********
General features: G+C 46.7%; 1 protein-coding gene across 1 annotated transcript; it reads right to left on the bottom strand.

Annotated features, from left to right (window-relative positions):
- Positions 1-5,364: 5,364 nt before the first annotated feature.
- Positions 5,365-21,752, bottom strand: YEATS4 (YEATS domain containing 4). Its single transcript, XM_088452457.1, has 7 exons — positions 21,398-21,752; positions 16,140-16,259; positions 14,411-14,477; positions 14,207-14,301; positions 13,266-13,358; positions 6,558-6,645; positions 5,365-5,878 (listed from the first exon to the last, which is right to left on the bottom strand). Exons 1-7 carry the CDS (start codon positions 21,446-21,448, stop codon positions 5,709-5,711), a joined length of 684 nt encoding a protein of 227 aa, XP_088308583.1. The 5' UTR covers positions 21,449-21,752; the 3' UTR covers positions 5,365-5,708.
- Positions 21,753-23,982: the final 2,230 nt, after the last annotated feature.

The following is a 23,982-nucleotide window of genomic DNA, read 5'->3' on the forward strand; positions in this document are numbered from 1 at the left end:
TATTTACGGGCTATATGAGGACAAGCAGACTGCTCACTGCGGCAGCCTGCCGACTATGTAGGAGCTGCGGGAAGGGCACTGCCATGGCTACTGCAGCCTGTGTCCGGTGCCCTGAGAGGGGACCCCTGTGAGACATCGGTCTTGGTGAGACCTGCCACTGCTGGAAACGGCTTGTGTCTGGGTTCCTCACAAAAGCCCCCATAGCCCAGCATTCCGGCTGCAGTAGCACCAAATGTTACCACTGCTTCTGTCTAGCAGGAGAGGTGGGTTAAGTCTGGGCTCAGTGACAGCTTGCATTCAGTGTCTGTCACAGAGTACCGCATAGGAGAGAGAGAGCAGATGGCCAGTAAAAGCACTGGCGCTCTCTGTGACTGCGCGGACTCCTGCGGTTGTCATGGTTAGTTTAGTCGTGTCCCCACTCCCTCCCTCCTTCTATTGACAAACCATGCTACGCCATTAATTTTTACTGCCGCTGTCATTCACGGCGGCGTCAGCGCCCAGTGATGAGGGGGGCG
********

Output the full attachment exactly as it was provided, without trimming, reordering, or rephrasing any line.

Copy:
General features: G+C 46.7%; 1 protein-coding gene across 1 annotated transcript; it reads right to left on the bottom strand.

Annotated features, from left to right (window-relative positions):
- Positions 1-5,364: 5,364 nt before the first annotated feature.
- Positions 5,365-21,752, bottom strand: YEATS4 (YEATS domain containing 4). Its single transcript, XM_088452457.1, has 7 exons — positions 21,398-21,752; positions 16,140-16,259; positions 14,411-14,477; positions 14,207-14,301; positions 13,266-13,358; positions 6,558-6,645; positions 5,365-5,878 (listed from the first exon to the last, which is right to left on the bottom strand). Exons 1-7 carry the CDS (start codon positions 21,446-21,448, stop codon positions 5,709-5,711), a joined length of 684 nt encoding a protein of 227 aa, XP_088308583.1. The 5' UTR covers positions 21,449-21,752; the 3' UTR covers positions 5,365-5,708.
- Positions 21,753-23,982: the final 2,230 nt, after the last annotated feature.

The following is a 23,982-nucleotide window of genomic DNA, read 5'->3' on the forward strand; positions in this document are numbered from 1 at the left end:
TATTTACGGGCTATATGAGGACAAGCAGACTGCTCACTGCGGCAGCCTGCCGACTATGTAGGAGCTGCGGGAAGGGCACTGCCATGGCTACTGCAGCCTGTGTCCGGTGCCCTGAGAGGGGACCCCTGTGAGACATCGGTCTTGGTGAGACCTGCCACTGCTGGAAACGGCTTGTGTCTGGGTTCCTCACAAAAGCCCCCATAGCCCAGCATTCCGGCTGCAGTAGCACCAAATGTTACCACTGCTTCTGTCTAGCAGGAGAGGTGGGTTAAGTCTGGGCTCAGTGACAGCTTGCATTCAGTGTCTGTCACAGAGTACCGCATAGGAGAGAGAGAGCAGATGGCCAGTAAAAGCACTGGCGCTCTCTGTGACTGCGCGGACTCCTGCGGTTGTCATGGTTAGTTTAGTCGTGTCCCCACTCCCTCCCTCCTTCTATTGACAAACCATGCTACGCCATTAATTTTTACTGCCGCTGTCATTCACGGCGGCGTCAGCGCCCAGTGATGAGGGGGGCG